“I don’t know if I would call it a bubble but if the current growth in spending on content is sustained it will rapidly become unmanageable,” says Richard Broughton, analyst at Ampere. “I don’t think there will be enough room in the market for all the big streaming services to survive in their current forms.”
One cheer for the EU investment bank’s move out of fossil fuels
The long-awaited decision by the European Investment Bank (EIB) to end fossil-fuel financing – and Europe’s multibillion-euro hypocrisy – within the next two years was long overdue.
For decades the world’s biggest public bank has been funnelling millions of euros every day into oil, coal and gas projects, while the EU governments that own it claimed to be taking a global lead in tackling the climate crisis.
The landmark global climate agreement struck in Paris in 2016 did little to slow the flood of funding to fossil-fuel funds. A little over a year after the Paris agreement, the Luxembourg-based bank made Europe’s biggest-ever loan – for a controversial gas pipeline. It was a cool €1.5bn deal to support the Trans-Adriatic pipeline from the Caspian Sea to western Europe, which would lock countries into decades of dependence on natural gas.
Previous loans helped Italian oil major Eni to set up offshore gas rigs, and Polish utility PGE to build new gas-fired power plants.
The decision to end fossil fuel financing by 2021 makes the EIB the first major lender to take a step which is as bold as the political rhetoric on carbon emissions. It will help the EU to end its contribution to global heating, and establish the world’s first major “climate bank”, aligned with the green agenda.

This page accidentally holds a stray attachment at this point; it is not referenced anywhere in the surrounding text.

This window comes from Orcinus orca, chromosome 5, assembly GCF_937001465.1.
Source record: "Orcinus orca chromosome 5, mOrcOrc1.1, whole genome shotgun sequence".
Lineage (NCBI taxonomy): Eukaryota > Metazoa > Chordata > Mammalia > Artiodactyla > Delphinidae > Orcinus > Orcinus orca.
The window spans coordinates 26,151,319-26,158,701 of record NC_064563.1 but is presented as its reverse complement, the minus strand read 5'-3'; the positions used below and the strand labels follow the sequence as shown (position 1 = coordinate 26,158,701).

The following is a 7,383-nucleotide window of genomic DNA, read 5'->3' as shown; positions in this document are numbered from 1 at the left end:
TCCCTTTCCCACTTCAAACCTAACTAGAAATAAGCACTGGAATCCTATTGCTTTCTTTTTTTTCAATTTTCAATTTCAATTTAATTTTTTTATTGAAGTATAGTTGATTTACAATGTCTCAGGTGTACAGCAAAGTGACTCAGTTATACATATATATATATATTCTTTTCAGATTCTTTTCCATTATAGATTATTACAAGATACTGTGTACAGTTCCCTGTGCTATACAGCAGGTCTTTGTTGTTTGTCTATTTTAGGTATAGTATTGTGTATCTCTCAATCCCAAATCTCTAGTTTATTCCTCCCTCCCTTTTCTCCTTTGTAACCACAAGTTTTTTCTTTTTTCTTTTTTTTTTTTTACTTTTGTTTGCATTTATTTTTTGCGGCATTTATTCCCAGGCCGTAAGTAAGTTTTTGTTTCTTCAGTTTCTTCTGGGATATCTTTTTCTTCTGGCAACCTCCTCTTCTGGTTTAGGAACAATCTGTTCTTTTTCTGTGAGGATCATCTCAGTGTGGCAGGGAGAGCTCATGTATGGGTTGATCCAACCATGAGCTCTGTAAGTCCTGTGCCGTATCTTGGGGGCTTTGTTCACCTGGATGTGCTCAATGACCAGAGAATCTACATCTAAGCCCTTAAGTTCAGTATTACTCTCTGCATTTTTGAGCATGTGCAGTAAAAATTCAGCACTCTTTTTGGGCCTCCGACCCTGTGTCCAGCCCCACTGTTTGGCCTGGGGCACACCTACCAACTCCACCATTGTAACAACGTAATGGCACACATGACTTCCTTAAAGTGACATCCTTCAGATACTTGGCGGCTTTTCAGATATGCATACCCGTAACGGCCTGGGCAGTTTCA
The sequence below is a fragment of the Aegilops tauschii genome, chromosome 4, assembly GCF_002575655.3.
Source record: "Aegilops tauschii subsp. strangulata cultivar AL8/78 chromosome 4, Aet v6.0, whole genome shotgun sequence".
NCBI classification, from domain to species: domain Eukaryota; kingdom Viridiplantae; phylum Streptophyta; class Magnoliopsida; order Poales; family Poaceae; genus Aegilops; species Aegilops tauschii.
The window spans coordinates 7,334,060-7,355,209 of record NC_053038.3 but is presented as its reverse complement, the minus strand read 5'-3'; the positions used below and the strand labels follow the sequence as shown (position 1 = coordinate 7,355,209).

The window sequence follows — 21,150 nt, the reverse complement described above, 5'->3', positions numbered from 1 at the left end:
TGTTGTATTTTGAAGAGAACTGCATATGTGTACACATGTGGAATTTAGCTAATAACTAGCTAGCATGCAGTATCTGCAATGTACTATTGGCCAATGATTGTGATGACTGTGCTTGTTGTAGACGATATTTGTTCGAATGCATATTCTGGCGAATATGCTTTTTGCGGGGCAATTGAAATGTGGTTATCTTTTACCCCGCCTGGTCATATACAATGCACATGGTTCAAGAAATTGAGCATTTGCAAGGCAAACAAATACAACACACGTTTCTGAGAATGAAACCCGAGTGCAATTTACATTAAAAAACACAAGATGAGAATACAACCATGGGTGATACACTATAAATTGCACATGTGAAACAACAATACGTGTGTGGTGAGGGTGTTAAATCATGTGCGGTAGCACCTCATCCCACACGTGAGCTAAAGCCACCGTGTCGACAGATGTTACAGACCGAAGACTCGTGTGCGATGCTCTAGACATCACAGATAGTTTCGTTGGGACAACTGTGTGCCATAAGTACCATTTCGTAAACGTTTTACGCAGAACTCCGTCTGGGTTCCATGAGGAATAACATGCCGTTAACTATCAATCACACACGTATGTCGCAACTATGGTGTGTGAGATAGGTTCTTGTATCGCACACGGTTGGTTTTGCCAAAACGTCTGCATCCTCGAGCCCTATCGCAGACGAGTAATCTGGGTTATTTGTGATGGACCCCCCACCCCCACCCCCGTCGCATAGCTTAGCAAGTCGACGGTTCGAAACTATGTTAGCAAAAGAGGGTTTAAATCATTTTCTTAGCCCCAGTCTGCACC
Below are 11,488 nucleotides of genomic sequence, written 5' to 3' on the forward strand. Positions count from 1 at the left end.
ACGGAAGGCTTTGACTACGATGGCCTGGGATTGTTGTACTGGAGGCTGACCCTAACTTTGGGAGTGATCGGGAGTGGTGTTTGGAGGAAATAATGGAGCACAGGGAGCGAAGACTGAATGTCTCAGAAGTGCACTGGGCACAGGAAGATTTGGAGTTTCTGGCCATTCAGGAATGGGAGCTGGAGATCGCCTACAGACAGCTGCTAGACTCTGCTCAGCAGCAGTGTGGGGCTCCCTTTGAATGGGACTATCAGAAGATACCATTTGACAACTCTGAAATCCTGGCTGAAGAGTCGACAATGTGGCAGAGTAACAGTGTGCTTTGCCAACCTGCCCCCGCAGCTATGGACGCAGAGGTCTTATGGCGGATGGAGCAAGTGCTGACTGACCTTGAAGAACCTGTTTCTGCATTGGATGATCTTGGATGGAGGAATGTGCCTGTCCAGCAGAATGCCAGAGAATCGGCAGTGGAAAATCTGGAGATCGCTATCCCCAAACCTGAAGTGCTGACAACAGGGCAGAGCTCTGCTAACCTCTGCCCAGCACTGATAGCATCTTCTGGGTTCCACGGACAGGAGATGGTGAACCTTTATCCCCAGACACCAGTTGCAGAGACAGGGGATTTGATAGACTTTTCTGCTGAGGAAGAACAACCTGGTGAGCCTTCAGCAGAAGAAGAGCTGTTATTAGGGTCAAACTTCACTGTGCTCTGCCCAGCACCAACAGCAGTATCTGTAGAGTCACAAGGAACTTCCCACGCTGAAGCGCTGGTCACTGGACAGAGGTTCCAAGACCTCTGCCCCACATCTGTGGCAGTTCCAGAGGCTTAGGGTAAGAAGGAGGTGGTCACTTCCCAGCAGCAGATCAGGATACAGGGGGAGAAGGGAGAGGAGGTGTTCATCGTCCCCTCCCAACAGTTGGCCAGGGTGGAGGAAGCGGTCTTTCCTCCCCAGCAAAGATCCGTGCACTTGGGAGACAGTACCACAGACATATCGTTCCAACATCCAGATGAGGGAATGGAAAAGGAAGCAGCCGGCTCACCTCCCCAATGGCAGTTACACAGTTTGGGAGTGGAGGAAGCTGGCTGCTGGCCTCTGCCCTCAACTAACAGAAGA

However, it may still be too soon to claim that Europe’s climate hypocrisy is over. The decision to clean up the €500bn EIB was not universally accepted across the bloc, and the debate has revealed fault lines in Europe’s commitment to the Paris climate goals. Germany and the European commission – the EU’s executive arm – were identified by campaigners as blocks in the negotiations over the EIB’s new lending policy, despite being vocal supporters of the Paris accord.
In the battle against a climate crisis, the time for talk has long passed. At least now Europe is finally beginning to put its money where climate action requires it to be.
Nationalising broadband will be a tricky call
There is a growing appetite for the natural monopolies privatised by Margaret Thatcher and John Major to be taken into public ownership. And quite rightly so. Not because the targets for nationalisation are on the brink of insolvency as they so often were in the 1960s and 1970s. Or that they are starved of investment. They are not. On most financial measures they are ticking along just fine.
The appetite stems from the behaviour of the owners of Britain’s water and energy companies and railways. One by one, these industries have been loaded with debt as a means of furnishing shareholders and creditors with lavish payouts.
That debt is refinanced on a regular basis to take advantage of increasingly low interest rates – again, not to prevent sewage entering our rivers or allow new electricity connections to solar farms or lower prices on the railways, but to feather investors’ beds.
Labour’s plans to bring the UK’s broadband network into the ambit of natural monopolies poses a more difficult problem. The network needs investment in fibre-optic cables and sophisticated software at local exchanges. By Labour’s calculation, this is a £20bn project.
There is the potential for the broadband project to become a political football, with unions exercising their newfound muscle to extract higher pay and benefits. Likewise, city mayors promoting their areas could be given unwarranted priority. Most importantly, it is not an area the public sector has ever managed. Why would civil servants make good decisions about broadband networks?
If Labour can show it has thought about these issues and others – such as how its new network would build on existing ones and why it should be free to households – there could be much merit in a nationalised broadband network.